There is no right or wrong way to be a fan, no matter what stripe of fan you are – the author, podcaster, blogger, or publishing house guru. None of us are right, and none of us are wrong. We are all just loving the same thing in different ways. It’s impossible to categorize that. Perhaps there is room for some of these awards to improve and become more inclusive. That will happen through a broader audience involvement and the sheer pressure of time and evolution.

Discussion fosters progress, and I think these discussions that are happening are important. The genre is changing; it is impossible to deny that. Some people will embrace change, and some will reject it. That’s human nature. However, once we start focusing on what divides us rather than unites us, we start losing our way as a genre. We are all fans – indefinable, unique, cosmically different lovers of speculative fiction. In a genre that seems to, in many ways, celebrate being inclusive, evolving, and progressing, I find it sad that every award season the exact opposite seems to happen.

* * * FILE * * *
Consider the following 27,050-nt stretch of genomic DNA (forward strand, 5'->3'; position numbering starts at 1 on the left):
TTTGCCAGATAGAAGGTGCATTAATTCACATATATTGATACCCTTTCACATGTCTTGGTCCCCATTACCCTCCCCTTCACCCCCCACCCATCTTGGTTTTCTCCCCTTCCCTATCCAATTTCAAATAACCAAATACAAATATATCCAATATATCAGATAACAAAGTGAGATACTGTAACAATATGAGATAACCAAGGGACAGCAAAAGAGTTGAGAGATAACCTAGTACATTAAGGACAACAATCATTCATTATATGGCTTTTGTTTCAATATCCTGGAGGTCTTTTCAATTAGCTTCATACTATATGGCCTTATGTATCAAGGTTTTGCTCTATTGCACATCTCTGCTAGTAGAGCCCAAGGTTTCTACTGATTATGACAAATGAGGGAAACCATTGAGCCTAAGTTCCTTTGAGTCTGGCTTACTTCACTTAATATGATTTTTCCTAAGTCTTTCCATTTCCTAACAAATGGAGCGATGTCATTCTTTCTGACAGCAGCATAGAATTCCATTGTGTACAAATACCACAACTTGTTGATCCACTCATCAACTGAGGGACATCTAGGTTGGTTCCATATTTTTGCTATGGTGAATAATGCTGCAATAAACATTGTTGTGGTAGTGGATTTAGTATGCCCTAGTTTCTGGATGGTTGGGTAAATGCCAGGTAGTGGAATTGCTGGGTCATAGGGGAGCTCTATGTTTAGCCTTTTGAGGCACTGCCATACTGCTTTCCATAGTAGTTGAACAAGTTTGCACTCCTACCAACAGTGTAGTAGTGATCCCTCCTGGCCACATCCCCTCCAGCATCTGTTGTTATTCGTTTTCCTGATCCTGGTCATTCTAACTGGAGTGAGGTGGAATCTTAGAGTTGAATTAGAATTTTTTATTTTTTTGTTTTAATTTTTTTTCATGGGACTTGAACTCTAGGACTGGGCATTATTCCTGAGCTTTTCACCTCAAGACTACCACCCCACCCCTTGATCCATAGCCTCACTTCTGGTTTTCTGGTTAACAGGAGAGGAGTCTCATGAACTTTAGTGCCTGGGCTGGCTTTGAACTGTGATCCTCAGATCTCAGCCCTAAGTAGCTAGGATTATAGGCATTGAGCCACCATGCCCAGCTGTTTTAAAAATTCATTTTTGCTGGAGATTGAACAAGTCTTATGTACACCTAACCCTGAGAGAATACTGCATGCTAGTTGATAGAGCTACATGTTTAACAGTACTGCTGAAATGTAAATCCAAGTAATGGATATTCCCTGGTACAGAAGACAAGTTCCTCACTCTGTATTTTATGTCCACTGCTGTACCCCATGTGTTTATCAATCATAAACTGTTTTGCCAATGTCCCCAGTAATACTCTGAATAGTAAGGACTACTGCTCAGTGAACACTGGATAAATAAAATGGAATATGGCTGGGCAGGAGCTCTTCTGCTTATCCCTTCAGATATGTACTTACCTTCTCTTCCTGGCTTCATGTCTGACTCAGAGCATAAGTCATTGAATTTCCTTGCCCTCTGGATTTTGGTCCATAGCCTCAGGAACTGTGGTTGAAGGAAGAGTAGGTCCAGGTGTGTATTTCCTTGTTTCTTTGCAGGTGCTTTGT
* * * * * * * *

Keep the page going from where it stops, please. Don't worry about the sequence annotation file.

I doubt Bookworm Blues will ever win any sort of award, and I don’t really care. That’s not why I’m doing it. I run this website because I love reading and I want to share that passion with others. Period. That’s probably why I find it so important to focus on similarities – our passion for the genre and the written word – rather than differences, regardless of whether that’s a hit to my stat counter. I think it is important to celebrate accomplishments, no matter what form they come in.